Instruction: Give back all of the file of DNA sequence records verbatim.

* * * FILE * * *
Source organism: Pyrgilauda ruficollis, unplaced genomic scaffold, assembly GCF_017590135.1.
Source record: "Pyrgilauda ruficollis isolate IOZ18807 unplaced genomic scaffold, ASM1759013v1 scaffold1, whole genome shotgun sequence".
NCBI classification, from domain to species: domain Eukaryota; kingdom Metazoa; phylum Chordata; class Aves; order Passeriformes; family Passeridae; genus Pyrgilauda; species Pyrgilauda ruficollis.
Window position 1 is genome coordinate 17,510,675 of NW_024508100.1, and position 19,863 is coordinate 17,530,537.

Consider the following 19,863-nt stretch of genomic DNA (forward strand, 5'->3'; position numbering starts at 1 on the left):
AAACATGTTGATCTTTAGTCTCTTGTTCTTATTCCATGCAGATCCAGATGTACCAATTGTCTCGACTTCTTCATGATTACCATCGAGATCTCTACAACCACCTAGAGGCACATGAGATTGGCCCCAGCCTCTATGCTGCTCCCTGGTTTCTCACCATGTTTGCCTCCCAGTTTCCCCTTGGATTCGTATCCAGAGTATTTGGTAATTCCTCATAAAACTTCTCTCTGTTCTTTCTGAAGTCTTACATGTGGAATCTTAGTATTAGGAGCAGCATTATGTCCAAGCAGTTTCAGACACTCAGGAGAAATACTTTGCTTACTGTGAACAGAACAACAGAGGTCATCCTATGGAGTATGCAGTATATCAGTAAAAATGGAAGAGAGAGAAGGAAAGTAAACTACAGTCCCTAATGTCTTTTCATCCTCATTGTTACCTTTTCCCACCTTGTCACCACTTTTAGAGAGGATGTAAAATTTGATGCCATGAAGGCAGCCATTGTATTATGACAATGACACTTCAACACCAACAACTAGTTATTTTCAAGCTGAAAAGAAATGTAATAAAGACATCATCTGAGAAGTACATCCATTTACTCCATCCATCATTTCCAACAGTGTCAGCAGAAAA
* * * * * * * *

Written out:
Source organism: Pyrgilauda ruficollis, unplaced genomic scaffold, assembly GCF_017590135.1.
Source record: "Pyrgilauda ruficollis isolate IOZ18807 unplaced genomic scaffold, ASM1759013v1 scaffold1, whole genome shotgun sequence".
NCBI classification, from domain to species: domain Eukaryota; kingdom Metazoa; phylum Chordata; class Aves; order Passeriformes; family Passeridae; genus Pyrgilauda; species Pyrgilauda ruficollis.
Window position 1 is genome coordinate 17,510,675 of NW_024508100.1, and position 19,863 is coordinate 17,530,537.

Consider the following 19,863-nt stretch of genomic DNA (forward strand, 5'->3'; position numbering starts at 1 on the left):
AAACATGTTGATCTTTAGTCTCTTGTTCTTATTCCATGCAGATCCAGATGTACCAATTGTCTCGACTTCTTCATGATTACCATCGAGATCTCTACAACCACCTAGAGGCACATGAGATTGGCCCCAGCCTCTATGCTGCTCCCTGGTTTCTCACCATGTTTGCCTCCCAGTTTCCCCTTGGATTCGTATCCAGAGTATTTGGTAATTCCTCATAAAACTTCTCTCTGTTCTTTCTGAAGTCTTACATGTGGAATCTTAGTATTAGGAGCAGCATTATGTCCAAGCAGTTTCAGACACTCAGGAGAAATACTTTGCTTACTGTGAACAGAACAACAGAGGTCATCCTATGGAGTATGCAGTATATCAGTAAAAATGGAAGAGAGAGAAGGAAAGTAAACTACAGTCCCTAATGTCTTTTCATCCTCATTGTTACCTTTTCCCACCTTGTCACCACTTTTAGAGAGGATGTAAAATTTGATGCCATGAAGGCAGCCATTGTATTATGACAATGACACTTCAACACCAACAACTAGTTATTTTCAAGCTGAAAAGAAATGTAATAAAGACATCATCTGAGAAGTACATCCATTTACTCCATCCATCATTTCCAACAGTGTCAGCAGAAAA